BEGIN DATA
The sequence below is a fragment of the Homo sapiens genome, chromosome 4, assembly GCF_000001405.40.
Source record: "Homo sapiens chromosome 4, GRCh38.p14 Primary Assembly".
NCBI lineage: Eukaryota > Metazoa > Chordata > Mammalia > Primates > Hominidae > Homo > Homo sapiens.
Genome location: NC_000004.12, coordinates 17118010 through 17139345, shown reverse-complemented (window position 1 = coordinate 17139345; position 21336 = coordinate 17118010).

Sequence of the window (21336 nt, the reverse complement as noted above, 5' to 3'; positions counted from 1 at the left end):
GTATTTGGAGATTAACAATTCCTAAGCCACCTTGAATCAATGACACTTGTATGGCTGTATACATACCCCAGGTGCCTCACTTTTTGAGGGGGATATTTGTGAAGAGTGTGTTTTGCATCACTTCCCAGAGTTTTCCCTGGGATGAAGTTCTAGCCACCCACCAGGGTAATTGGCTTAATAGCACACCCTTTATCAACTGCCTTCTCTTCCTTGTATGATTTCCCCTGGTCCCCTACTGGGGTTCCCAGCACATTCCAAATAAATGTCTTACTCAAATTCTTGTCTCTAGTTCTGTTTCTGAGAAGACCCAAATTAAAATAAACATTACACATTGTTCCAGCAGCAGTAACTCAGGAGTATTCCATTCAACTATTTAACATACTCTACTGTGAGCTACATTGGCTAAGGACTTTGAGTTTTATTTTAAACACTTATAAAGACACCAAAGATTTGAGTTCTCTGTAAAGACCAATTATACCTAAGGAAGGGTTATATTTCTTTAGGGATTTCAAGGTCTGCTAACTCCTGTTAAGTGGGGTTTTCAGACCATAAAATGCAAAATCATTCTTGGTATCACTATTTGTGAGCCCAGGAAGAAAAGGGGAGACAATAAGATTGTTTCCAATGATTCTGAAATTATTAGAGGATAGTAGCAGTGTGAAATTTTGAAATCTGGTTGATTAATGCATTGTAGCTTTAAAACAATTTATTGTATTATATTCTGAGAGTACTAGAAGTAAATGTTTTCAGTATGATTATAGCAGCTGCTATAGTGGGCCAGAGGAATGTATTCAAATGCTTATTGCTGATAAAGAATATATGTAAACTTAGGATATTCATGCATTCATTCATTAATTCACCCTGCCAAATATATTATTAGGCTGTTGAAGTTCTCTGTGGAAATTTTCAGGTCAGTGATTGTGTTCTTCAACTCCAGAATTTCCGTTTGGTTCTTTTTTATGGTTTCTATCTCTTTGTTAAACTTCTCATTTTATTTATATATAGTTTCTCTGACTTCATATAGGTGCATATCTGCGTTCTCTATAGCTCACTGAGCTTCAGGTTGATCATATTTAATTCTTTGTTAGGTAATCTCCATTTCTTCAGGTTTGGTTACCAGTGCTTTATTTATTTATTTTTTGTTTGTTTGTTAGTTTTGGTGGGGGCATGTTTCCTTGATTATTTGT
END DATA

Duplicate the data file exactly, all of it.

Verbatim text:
The sequence below is a fragment of the Homo sapiens genome, chromosome 4, assembly GCF_000001405.40.
Source record: "Homo sapiens chromosome 4, GRCh38.p14 Primary Assembly".
NCBI lineage: Eukaryota > Metazoa > Chordata > Mammalia > Primates > Hominidae > Homo > Homo sapiens.
Genome location: NC_000004.12, coordinates 17118010 through 17139345, shown reverse-complemented (window position 1 = coordinate 17139345; position 21336 = coordinate 17118010).

Sequence of the window (21336 nt, the reverse complement as noted above, 5' to 3'; positions counted from 1 at the left end):
GTATTTGGAGATTAACAATTCCTAAGCCACCTTGAATCAATGACACTTGTATGGCTGTATACATACCCCAGGTGCCTCACTTTTTGAGGGGGATATTTGTGAAGAGTGTGTTTTGCATCACTTCCCAGAGTTTTCCCTGGGATGAAGTTCTAGCCACCCACCAGGGTAATTGGCTTAATAGCACACCCTTTATCAACTGCCTTCTCTTCCTTGTATGATTTCCCCTGGTCCCCTACTGGGGTTCCCAGCACATTCCAAATAAATGTCTTACTCAAATTCTTGTCTCTAGTTCTGTTTCTGAGAAGACCCAAATTAAAATAAACATTACACATTGTTCCAGCAGCAGTAACTCAGGAGTATTCCATTCAACTATTTAACATACTCTACTGTGAGCTACATTGGCTAAGGACTTTGAGTTTTATTTTAAACACTTATAAAGACACCAAAGATTTGAGTTCTCTGTAAAGACCAATTATACCTAAGGAAGGGTTATATTTCTTTAGGGATTTCAAGGTCTGCTAACTCCTGTTAAGTGGGGTTTTCAGACCATAAAATGCAAAATCATTCTTGGTATCACTATTTGTGAGCCCAGGAAGAAAAGGGGAGACAATAAGATTGTTTCCAATGATTCTGAAATTATTAGAGGATAGTAGCAGTGTGAAATTTTGAAATCTGGTTGATTAATGCATTGTAGCTTTAAAACAATTTATTGTATTATATTCTGAGAGTACTAGAAGTAAATGTTTTCAGTATGATTATAGCAGCTGCTATAGTGGGCCAGAGGAATGTATTCAAATGCTTATTGCTGATAAAGAATATATGTAAACTTAGGATATTCATGCATTCATTCATTAATTCACCCTGCCAAATATATTATTAGGCTGTTGAAGTTCTCTGTGGAAATTTTCAGGTCAGTGATTGTGTTCTTCAACTCCAGAATTTCCGTTTGGTTCTTTTTTATGGTTTCTATCTCTTTGTTAAACTTCTCATTTTATTTATATATAGTTTCTCTGACTTCATATAGGTGCATATCTGCGTTCTCTATAGCTCACTGAGCTTCAGGTTGATCATATTTAATTCTTTGTTAGGTAATCTCCATTTCTTCAGGTTTGGTTACCAGTGCTTTATTTATTTATTTTTTGTTTGTTTGTTAGTTTTGGTGGGGGCATGTTTCCTTGATTATTTGT